Over the centuries he influenced them, they influenced him, back and forth in a merry sort of cycle. He watched out for them in the periods where blacklash on that lifestyle was particularly harsh and celebrated with them when humanity teetered back towards tolerance.

It wasn’t that he loved this subset of God’s creation more, as an angel, as much as he connected with them more, as a person. All told, Heaven would probably find that a worse offense, but Aziraphale couldn’t bring himself to separate himself or dissuade people who, upon meeting him, made certain assumptions. Even when that meant people gave him trouble, as Crowley put it.

“Have they given you trouble?” He asks Crowley, rather than elaborate.

Crowley pauses. “Yeah, alright, when you say it I get how that’s a stupid question.” He smiles sardonically. “Yeah, ‘course they have. Not that I’ve ever given a single fuck about it.”

Even though he asked, Aziraphale knows all of this. Crowley doesn’t scan as other in the same way Aziraphale does, but he’s had a more fluid idea of presenting various human genders over the years and that brings with it its own prejudices. Aziraphale, personally, has always thought that Crowley just looked like Crowley, and even when his fashion sense took a turn towards the dramatic (or garish), Aziraphale still wouldn’t want him any other way.

“Well neither have I,” Azriaphale says. “Given a… care, I mean.”

Crowley glances at him side-long. “Yeah, but doesn’t it bother you? The reason you get any trouble at all is because your side won’t clear up some mistranslation?”

“It’s not my side anymore, dear, as you are so often telling me,” Aziraphale points out with a smile. It fades a second later. “The trouble didn’t mean anything to me – I knew the truth after all. But watching the way other humans would treat… Yes, I suppose that’s bothered me for some time.”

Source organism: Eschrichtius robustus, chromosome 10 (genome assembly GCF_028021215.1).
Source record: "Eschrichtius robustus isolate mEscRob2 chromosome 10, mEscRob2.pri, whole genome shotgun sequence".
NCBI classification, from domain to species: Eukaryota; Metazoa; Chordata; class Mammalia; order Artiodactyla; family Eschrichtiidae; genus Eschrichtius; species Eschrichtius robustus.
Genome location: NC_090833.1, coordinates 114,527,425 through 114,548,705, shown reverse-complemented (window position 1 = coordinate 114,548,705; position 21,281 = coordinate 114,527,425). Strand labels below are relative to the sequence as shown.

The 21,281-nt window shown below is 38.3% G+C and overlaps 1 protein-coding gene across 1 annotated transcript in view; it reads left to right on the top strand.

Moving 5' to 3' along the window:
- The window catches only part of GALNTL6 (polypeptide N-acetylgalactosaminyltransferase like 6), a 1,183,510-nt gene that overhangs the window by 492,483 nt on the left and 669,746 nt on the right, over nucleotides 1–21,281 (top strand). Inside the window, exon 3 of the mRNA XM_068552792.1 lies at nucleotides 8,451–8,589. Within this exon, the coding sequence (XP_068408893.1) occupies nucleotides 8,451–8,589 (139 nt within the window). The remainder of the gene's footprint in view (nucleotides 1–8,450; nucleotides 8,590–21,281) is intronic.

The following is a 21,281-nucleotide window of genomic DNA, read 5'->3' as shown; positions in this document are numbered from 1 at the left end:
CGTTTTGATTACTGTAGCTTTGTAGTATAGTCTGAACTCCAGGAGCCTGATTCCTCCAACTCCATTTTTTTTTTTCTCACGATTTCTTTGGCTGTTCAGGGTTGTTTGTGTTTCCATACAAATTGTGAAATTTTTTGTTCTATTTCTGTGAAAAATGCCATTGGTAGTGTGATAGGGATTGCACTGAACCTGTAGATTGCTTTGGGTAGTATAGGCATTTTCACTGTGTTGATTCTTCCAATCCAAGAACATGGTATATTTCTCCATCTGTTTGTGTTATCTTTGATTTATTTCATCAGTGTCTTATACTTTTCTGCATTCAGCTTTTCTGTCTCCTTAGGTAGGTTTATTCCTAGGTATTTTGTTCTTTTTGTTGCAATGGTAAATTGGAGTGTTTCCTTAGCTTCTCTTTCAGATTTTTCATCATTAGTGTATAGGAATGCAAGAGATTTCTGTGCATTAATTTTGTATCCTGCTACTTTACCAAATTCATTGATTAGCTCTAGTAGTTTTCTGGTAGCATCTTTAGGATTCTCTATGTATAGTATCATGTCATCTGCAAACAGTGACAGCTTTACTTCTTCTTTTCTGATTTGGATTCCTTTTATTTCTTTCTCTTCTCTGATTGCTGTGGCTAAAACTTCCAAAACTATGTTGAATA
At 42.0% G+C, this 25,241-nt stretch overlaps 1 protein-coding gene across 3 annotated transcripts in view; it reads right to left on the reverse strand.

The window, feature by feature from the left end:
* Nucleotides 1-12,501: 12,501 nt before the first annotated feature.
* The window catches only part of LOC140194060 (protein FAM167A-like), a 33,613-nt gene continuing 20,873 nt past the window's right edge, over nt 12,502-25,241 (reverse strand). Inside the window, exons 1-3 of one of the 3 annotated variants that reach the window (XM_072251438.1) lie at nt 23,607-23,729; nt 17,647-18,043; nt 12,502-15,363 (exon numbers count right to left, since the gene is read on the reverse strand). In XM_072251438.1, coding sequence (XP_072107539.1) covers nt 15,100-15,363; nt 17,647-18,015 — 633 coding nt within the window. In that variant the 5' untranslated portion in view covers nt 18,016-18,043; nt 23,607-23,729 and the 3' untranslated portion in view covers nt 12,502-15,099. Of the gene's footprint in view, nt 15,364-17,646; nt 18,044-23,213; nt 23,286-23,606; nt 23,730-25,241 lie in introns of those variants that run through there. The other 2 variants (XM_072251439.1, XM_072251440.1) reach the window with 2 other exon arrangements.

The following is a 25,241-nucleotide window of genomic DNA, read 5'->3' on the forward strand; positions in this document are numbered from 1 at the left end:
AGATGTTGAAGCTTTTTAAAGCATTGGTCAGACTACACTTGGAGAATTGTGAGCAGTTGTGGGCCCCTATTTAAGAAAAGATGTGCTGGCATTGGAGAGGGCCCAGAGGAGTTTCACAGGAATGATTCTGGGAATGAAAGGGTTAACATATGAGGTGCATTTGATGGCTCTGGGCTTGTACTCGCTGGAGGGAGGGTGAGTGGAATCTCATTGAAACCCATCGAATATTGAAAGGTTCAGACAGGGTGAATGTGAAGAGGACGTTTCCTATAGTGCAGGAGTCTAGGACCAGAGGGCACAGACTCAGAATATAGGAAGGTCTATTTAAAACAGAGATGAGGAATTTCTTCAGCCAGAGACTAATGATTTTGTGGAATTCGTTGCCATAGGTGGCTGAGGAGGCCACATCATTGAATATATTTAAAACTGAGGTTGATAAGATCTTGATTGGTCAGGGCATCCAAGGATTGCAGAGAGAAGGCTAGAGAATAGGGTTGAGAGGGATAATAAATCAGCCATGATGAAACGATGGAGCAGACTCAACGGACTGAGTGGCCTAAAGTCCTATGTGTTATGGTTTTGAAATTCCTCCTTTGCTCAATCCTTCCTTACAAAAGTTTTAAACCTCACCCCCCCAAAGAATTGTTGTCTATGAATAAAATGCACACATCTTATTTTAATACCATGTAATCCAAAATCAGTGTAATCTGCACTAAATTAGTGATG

He glances up. There are rainbow banners on the lamp posts. “But they’ve been getting the hang of it, these last few decades. It comes and goes – human progress has never been a straight line and all that – but isn’t it better, like this?” He looks at Crowley, his smile returning. “They’re realizing it all on their own, without Heaven sending them some divine message to tell them that it’s right. It’s their choice. Isn’t that what we’ve fought for?”

Crowley is silent for a long time, before a smile slowly blooms on his face. Aziraphale loves that smile; if he were truly pressed to put an image to what love feels like when he senses it, that smile would be what he’d choose. “Yeah,” he says. “Yeah, I suppose it is.”

Their hands find each other’s without issue. They walk together in silence for a while and when people on the street notice them at all, their reactions are fond and joyful. For right there, right then, the very concept of hate seems to have vanished from the world – pushed elsewhere because there could not be room found for it with all of this overflowing, overwhelming love.



“You’re taking that boa off before we go in the restaurant, right?”

A laugh. “Oh, angel. Not a fucking chance.”